Our PAWsome community of Puppy Raisers support our pups in their initial stages of training
Want to learn more about Puppy Raising?
Join our webinar on Thursday, September 29th.
Email Erin@GuideDogs.ie to sign up to a webinar.
Puppy Raisers foster one of our puppies from age 8 weeks until approximately 12-14 months.
At eight weeks old our puppies begin their journey to becoming a Guide Dog for a person who is vision impaired, or an Assistance Dog for a family of a child with autism. This journey starts in the homes of our Puppy Raising Volunteers.
The puppy will live with your family in your home. Under the direction of our Puppy Raising Supervisors, puppies learn basic rules and obedience. At approximately 14 months they move into our National Training Centre with our highly skilled trainers and the hard work towards graduating as a Guide or Assistance Dog begins.
What are the benefits of being a Puppy Raiser?
The challenge and reward of seeing a puppy develop in your home.
The satisfaction that you have had a pivotal role in providing Guide and Assistance Dogs that enable people with a vision impairment or families of a child with autism to enjoy the same freedom and independence as everyone else.
The opportunity to learn new dog training skills from our Puppy Raising Supervisors.
"I know I have benefited from the diligence of the Puppy Raisers that instilled such excellent social skills that gave Hattie the expertise to be the excellent Guide Dog that she is and I will be eternally grateful to them." - Guide Dog Owner Betty
This is a full-time volunteering role. Living in a Volunteer’s home is crucial to the development of the puppy. Experience with obedience training dogs would be an advantage.
You will have a designated a Puppy Raising Supervisor who will provide you with the training and support necessary to educate your puppy. Your goal is to raise your puppy to become well-mannered and socialised. The training you give your puppy is an essential foundation for their future success.
Where does the Puppy Raising Programme operate?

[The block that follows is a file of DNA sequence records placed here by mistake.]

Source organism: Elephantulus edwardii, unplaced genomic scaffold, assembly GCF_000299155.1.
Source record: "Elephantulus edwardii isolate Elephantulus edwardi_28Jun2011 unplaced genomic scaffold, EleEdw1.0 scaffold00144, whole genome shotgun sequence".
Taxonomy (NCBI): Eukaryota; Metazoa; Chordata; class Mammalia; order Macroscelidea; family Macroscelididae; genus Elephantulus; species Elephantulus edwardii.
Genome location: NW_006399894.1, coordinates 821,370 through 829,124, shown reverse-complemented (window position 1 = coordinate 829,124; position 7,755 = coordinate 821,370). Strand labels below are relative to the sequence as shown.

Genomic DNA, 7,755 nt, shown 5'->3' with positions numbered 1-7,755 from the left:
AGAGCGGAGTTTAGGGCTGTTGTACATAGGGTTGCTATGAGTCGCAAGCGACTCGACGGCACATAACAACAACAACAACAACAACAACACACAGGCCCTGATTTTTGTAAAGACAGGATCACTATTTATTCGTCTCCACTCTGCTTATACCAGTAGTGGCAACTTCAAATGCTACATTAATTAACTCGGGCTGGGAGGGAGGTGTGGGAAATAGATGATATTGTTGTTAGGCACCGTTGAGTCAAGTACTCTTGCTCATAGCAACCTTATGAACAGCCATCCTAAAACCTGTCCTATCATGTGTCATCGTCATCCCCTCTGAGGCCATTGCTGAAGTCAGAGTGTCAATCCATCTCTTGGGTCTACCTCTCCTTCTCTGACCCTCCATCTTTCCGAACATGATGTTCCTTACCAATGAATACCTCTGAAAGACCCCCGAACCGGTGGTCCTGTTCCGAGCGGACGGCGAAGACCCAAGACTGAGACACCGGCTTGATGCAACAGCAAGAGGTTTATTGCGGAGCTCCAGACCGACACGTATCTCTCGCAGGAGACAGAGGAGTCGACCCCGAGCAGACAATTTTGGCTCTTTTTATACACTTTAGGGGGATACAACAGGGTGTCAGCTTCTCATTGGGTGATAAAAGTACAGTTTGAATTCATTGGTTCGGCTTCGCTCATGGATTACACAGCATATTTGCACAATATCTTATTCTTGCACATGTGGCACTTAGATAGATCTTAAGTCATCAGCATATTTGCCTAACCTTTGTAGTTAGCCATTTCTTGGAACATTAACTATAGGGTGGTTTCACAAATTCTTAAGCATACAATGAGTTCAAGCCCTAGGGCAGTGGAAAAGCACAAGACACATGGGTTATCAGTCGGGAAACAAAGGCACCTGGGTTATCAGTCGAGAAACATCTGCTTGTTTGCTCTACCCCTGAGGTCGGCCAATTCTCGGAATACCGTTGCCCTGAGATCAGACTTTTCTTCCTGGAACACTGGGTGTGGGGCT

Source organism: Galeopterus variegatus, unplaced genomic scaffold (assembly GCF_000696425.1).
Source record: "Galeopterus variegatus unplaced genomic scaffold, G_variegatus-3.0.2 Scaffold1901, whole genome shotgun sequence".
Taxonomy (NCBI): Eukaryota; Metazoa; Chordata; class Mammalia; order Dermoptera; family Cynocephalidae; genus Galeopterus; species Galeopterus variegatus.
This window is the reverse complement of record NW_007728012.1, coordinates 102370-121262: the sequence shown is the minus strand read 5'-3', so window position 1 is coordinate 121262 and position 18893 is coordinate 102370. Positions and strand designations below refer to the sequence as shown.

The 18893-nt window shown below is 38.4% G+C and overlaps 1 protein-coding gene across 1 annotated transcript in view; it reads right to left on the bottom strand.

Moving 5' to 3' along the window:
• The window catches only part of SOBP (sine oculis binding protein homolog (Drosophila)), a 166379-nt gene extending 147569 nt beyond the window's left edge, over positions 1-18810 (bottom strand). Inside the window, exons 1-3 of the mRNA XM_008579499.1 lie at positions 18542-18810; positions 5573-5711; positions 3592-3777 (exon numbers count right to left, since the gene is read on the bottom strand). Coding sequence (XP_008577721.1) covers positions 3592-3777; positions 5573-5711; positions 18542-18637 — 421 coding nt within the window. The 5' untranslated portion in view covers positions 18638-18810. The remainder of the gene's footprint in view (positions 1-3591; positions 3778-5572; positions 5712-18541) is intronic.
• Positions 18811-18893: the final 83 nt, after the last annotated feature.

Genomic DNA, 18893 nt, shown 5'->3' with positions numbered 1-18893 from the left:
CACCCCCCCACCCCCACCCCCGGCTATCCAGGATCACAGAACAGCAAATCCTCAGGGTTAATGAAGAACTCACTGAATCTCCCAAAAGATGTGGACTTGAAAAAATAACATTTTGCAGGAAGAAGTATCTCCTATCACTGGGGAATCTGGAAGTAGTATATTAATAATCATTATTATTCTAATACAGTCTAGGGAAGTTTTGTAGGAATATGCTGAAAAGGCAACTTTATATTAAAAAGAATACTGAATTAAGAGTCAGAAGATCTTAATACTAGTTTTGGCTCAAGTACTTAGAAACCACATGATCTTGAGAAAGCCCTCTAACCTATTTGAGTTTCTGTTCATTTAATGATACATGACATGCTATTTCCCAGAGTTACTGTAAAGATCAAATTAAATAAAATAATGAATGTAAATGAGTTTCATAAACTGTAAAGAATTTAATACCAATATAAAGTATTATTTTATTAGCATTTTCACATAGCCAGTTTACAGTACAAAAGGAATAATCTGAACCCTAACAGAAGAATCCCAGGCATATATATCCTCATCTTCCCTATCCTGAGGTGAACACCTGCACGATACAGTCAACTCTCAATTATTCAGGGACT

(must be no more than 2 hours from our headquarters on Model Farm Road, Cork):
Kildare (Maynooth, Naas, Sallins, Newbridge, Leixlip only)
Wicklow (Blessington, Bray, Delgany, Greystones only)
Meath (Ratoath and Dunboyne only)
How do we support our Puppy Raisers?
We provide training at home and online for Puppy Raisers to aid their knowledge and assist them with dog handling skills.
Our Puppy Raising Supervisors work closely with each Puppy Raiser, keeping in regular contact and visiting to monitor the puppy’s progress – all to enable our volunteer Puppy Raiser to successfully socialise their puppy.
All veterinary fees and feeding costs are covered by Irish Guide Dogs for the Blind. You will receive a create, leads etc. etc. and when you go on holidays we’ll find a nice home for your pup.
What are the requirements?
Up to 2 dogs in the home is fine once they are sociable and neutered.
The puppy must not be left alone for more than four hours.
You must have access to a secured outdoor area.
Children in the home must be over five years of age.
You must be 18 years or older, but the whole family can get involved.
What kind of people make ideal Puppy Raisers?
Retired people and families with children generally make good Puppy Raisers, but anyone can apply, and having pets doesn’t necessarily exclude people. The important thing is that the person is able to spend time caring for and teaching the puppy.
"You meet so many people through the organisation and walking with the dog. You have the fun and joy of a puppy in the house, but you know when you say goodbye that someone who needs a dog will be so happy to get them. It really gives your life purpose.” Zita O’Brien, Puppy Raiser